I've just returned from a 7,000 kilometer drive-and-work tour of East Africa and was inspired by the progress at all 15 of our Kenya School Fund projects. In the arid lands of Samburu, Daaba Primary is a dream come true.
A year ago, 50 students at Daaba were attending outdoor classes in the dust and sun, and climbing 40-feet into a dark and dangerous open well to fill their water jugs with unclean water. The school now has eight permanent classrooms and -- thanks to a new solar-powered well built with our water partners Well Aware -- a safe supply of water for the school and community. These accomplishments are even greater in light of a deadly conflict last Fall that over-flowed into this area from the war against Al Shabab in Somalia, shutting down construction for long and frightening months.
The courage of the community and our contractor has resulted in over two hundred kids enrolled in the school, half of them girls in a Turkana tribal area where girls have rarely received an education. Daaba is as close to a miracle as I can possibly imagine and I will never forget the amazing welcome and thank yous from this great community. (If you want to visit the school, our partners at the beautiful Sarova Shaba Game Lodge can arrange it.)
A 10-hour drive to the South, the enrollment at Mutaki Primary has more than doubled to 200 students from pre-school through grade 4. The new classrooms are a thing of beauty, as is the new solar-powered, UV-purified rainwater water system. We had a number of partners here, including the local parents who dug the foundation and hauled 20 tons of sand and water for the construction. And a special thanks goes to The Doobie Brothers and BR Cohn Winery for their support. If you're a fan of the Doobies, you could join the work and help us take the next step at Mutaki -- construction of a 5th grade classroom.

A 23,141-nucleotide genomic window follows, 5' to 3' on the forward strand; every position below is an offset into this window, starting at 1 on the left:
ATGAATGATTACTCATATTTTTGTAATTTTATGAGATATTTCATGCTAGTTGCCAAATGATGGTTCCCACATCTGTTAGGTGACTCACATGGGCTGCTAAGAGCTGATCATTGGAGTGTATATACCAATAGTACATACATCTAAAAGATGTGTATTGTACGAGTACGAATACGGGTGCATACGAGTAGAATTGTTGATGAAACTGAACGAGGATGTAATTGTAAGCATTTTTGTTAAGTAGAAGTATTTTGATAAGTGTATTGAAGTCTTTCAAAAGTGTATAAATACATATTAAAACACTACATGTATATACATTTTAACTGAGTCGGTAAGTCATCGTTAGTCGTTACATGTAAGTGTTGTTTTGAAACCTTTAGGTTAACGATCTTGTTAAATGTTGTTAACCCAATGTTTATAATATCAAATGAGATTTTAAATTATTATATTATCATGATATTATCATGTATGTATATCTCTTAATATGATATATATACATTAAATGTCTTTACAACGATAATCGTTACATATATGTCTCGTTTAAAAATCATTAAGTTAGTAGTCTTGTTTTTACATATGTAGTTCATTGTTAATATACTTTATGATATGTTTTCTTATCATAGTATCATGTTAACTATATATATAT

For the first half of my month-long working tour, I was accompanied by Christy and a group of Nobelity Project supporters who were eager to meet great kids and teachers at every stop. Some of the highlights were: the first permanent classroom at Mogawka Primary; new water systems at numerous schools and site surveys for more to come, and the grand opening of the Joe Gracey Library, Computer and Music lab at Amboni Primary/Simbara Secondary.
Also at Simbara Secondary School, we cut the ribbon and I filmed the first high school chemistry class at the new Ronald F. and William A. Inglehart Science Lab. An extra special thanks goes to John and Tamra Gorman and family for their underwriting this great science lab. We are excited for the lab to be named in honor of two distinguished scholars, including Nobelist Ronald Inglehart, author of seminal works on global values and gender equality.
Mahiga Hope High School and Primary continue to grow and blossom. Enrollment is now over 600 students in 14 grades from pre-school to Grade 12 (Kenyan Form Four). Our group was welcomed with dance and music performances that have already earned the students special honors in national competitions. We were happy to unpack new AMD/Lenovo computers for the computer lab, and toured the gardens that are producing an astounding 45 pounds of greens per day, fresh Kale and other veggies that go directly into the giant school lunch pots! These kids are growing their own food and working hard to shape their own futures! The students and the community of Mahiga have become another great building block and an inspiration in the global work for Universal Secondary Education.
After a month on the road from Kenya all the way to the Uganda-Congo Border, the last stop of my working tour was a return to Mahiga with NPR journalist John Burnett. Give a listen to his report on All Things Considered that is set at three of our favorite partner schools, including Mahiga.
Click here to listen to John Burnett's NPR/All Things Considered story on Kenyan Education challenges and triumphs at three of our key high school projects.
If you'd like to support our projects for the coming year, we're still raising funds for mosquito nets, library and textbooks and several new classrooms. Every dollar counts for something good!
With great community partners and a 100 percent focus on longterm good for the kids and local communities, it's possible to make a significant and lasting difference in the lives of kids all over the world. The time for Universal Secondary Education has arrived, which is why I sign off by saying,
Peace, Love and Education!
The Nobelity Project